walking on pennine way

The Pennine Way

On the moors above Heptonstall the Pennine Way path can be a very soggy walk, but new improvement work by Calderdale Council has made the worst parts of the route a much more pleasant journey for walkers. This important access work on this iconic national right of way has been made possible through funding from the Watershed Landscape Project but it’s not just for the benefit of keeping walkers feet dry and clean that the work has been undertaken.

The increasing use of the uplands for recreation means that the landscape is naturally at higher risk of erosion from human traffic, particularly around well used routes such as the Pennine Way. In addition, changes in UK legislation have meant that parts of the uplands have been made more accessible for people to enjoy. The designation of these areas of ‘Open Access’ land means that you can enjoy miles of spectacular moorland on foot. This offers a great opportunity to see the landscape, but can have a detrimental effect on wildlife and habitats particularly ground nesting birds who can easily be disturbed by walkers. A detailed study which took place around the last major re-surfacing of the Pennine Way in 1994 found that better footpaths encouraged people to stick to the path and therefore had a direct and positive impact on the habits of ground nesting birds in the area.

'Before the Pennine Way was resurfaced, golden plovers avoided areas within 200m of the footpath during the chick-rearing period. At this time over 30% of people strayed from the footpath and the movement of people across the moorland was therefore widespread and unpredictable. Following resurfacing, over 96% of walkers remained on the Pennine Way, which significantly reduced the impact of recreational disturbance on golden plover distribution; golden plovers only avoided areas within 50 m of the footpath at this time.'  (Pearce-Higgins, J.W. & Yalden, D.W. 1997. The effect of resurfacing the Pennine Way on recreational use of blanket bog in the Peak District National Park, England. Biological Conservation 82).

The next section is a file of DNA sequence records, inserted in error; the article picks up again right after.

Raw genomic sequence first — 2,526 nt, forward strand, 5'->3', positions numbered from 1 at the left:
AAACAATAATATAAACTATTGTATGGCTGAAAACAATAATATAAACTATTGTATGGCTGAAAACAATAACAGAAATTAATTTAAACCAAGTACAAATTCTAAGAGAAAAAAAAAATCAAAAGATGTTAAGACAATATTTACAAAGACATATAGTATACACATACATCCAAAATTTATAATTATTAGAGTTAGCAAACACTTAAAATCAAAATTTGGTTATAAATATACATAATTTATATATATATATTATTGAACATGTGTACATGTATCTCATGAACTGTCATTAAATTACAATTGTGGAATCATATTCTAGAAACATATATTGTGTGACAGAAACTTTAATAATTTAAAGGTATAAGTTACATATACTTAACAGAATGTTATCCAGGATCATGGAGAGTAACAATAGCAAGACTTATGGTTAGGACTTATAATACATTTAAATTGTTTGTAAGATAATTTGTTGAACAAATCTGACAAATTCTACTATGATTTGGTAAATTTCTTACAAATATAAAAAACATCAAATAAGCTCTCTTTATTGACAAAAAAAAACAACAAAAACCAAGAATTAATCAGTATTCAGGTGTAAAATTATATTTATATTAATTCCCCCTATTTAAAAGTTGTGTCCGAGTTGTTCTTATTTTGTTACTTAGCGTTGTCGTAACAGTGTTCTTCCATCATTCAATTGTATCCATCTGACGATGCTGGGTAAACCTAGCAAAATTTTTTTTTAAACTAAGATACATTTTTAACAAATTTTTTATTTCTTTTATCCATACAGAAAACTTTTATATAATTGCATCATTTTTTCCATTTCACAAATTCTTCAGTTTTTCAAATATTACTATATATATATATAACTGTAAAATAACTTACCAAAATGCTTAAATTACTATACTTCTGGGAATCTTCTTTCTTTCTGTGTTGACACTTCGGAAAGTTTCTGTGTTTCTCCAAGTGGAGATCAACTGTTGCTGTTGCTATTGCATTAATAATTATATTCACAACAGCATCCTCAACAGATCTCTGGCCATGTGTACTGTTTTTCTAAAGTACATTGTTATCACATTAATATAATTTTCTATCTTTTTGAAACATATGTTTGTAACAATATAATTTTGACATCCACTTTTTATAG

The re-surfacing work of Calderdale Council has included the laying of causey paving (stone slabs) which effectively narrows the path and therefore the corridor of possible erosion and disturbance, and also raises the walkway above the peat so that the layers underneath are protected. Once the paving is established, heather and other species will grow around and up through cracks in the paving.

Open Access land does have restrictions, especially at certain times of the year so it is really important to check the area you plan to visit before setting off and to act responsibly when on the land. Click here for more information on Open Access.